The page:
It’s been a long, cold winter. Science Is Vital has been in hibernation, but now we’re back.
After half a year since the government’s Autumn Spending Review, the implications of the science budget’s cash freeze are starting to kick in. Inspired by a recent Campaign for Science and Engineering blog, Stephen Curry proposed that we lend a hand to the Parliamentary Science and Technology Committee who are seeking evidence about how the proposed cuts are affecting scientists at the coal face. We want to make sure that all voices, including those of early-stage researchers, are heard – not just eminent scientists or scholarly societies.
So we’ve organized a helpful page on our website about how to prepare and submit your evidence, and a questionnaire that will help us keep track of the cuts geographically. And we’ve just contacted everyone who helped out with the campaign to let them know – that’s the more than 37,000 people who supported us last time around.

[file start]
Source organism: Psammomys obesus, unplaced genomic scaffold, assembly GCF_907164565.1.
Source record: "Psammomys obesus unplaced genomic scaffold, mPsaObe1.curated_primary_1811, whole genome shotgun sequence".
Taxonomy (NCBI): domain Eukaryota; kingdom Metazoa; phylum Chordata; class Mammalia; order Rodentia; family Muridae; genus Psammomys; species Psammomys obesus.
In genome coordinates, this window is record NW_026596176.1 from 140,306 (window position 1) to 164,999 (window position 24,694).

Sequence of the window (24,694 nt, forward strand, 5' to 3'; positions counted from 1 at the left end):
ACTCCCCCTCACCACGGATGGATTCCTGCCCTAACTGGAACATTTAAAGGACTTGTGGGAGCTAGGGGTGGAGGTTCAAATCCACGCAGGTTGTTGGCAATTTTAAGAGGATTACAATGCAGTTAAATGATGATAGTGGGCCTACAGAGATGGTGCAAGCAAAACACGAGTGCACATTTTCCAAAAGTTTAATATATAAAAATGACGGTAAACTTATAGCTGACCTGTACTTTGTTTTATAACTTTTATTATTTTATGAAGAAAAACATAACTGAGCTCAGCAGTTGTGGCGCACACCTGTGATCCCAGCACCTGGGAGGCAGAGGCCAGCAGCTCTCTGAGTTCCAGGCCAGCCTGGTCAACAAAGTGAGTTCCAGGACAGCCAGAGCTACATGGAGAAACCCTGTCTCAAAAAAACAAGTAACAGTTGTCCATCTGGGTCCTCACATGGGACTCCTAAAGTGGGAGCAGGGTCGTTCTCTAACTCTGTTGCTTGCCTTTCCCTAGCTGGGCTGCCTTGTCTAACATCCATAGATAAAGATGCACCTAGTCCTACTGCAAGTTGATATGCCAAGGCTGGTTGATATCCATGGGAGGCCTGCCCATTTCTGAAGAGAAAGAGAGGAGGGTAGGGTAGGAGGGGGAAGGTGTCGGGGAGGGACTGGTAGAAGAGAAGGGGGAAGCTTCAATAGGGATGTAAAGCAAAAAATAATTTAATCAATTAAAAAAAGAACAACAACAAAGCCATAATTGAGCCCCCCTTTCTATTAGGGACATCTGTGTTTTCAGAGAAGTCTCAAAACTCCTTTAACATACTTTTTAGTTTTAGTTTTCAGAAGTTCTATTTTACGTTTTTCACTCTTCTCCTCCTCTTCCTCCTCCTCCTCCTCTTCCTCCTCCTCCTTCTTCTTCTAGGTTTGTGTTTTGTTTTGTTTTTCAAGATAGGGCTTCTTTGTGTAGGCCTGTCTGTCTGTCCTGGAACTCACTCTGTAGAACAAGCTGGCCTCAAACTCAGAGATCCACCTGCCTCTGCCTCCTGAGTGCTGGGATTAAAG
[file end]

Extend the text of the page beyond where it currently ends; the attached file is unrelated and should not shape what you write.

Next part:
We’d be grateful if you could help spread the word: the hashtag, as always, is #scienceisvital, along with the specific campaign tag, #CSRimpact.
Tweeted. Not that most (all?) of my UK-based scientist followers don’t already read your blog anyway. 😉
I’m wondering about the feasibility of taking your campaign global–after all, it looks as though across the globe we’re all facing the same problems…
As soon as I saw your and Stephen C’s tweets I sent out an all-staff email, and raised it this morning at our academic staff meeting. Our Institute was out in strength at the demo last year, and I’m confident they’ll be writing to the Sci and Tech committee in numbers. I’m also hoping a few of my colleagues will be happy to have their letters posted on-line. This is important, hats off to all of you for fanning the flames.
Thanks Stephen (M.), that’s appreciated!
Steve (C.), I think one of the reasons that our autumn campaign worked so well is because the UK is a fairly small country – it’s easier to get national attention, and to gain an audience with politicians. In a place like the US, for example, everything is so much more diffuse. That isn’t a good reason not to to try, though!
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